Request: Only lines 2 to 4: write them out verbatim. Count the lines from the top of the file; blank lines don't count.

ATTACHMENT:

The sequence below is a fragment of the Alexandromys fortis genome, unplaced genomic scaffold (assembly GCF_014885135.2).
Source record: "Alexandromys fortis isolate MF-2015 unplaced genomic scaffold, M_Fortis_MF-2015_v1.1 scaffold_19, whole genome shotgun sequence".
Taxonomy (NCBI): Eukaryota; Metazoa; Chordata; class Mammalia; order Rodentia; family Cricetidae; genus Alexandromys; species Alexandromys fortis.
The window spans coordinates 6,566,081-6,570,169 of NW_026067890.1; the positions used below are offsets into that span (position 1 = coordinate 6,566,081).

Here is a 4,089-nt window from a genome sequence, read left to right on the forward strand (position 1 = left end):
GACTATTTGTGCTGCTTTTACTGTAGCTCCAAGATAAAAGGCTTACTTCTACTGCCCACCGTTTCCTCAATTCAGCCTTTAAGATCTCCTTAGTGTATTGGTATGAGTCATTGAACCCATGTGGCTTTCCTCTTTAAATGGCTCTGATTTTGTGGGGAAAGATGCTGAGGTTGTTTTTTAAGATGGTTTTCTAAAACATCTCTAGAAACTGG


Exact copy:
Source record: "Alexandromys fortis isolate MF-2015 unplaced genomic scaffold, M_Fortis_MF-2015_v1.1 scaffold_19, whole genome shotgun sequence".
Taxonomy (NCBI): Eukaryota; Metazoa; Chordata; class Mammalia; order Rodentia; family Cricetidae; genus Alexandromys; species Alexandromys fortis.
The window spans coordinates 6,566,081-6,570,169 of NW_026067890.1; the positions used below are offsets into that span (position 1 = coordinate 6,566,081).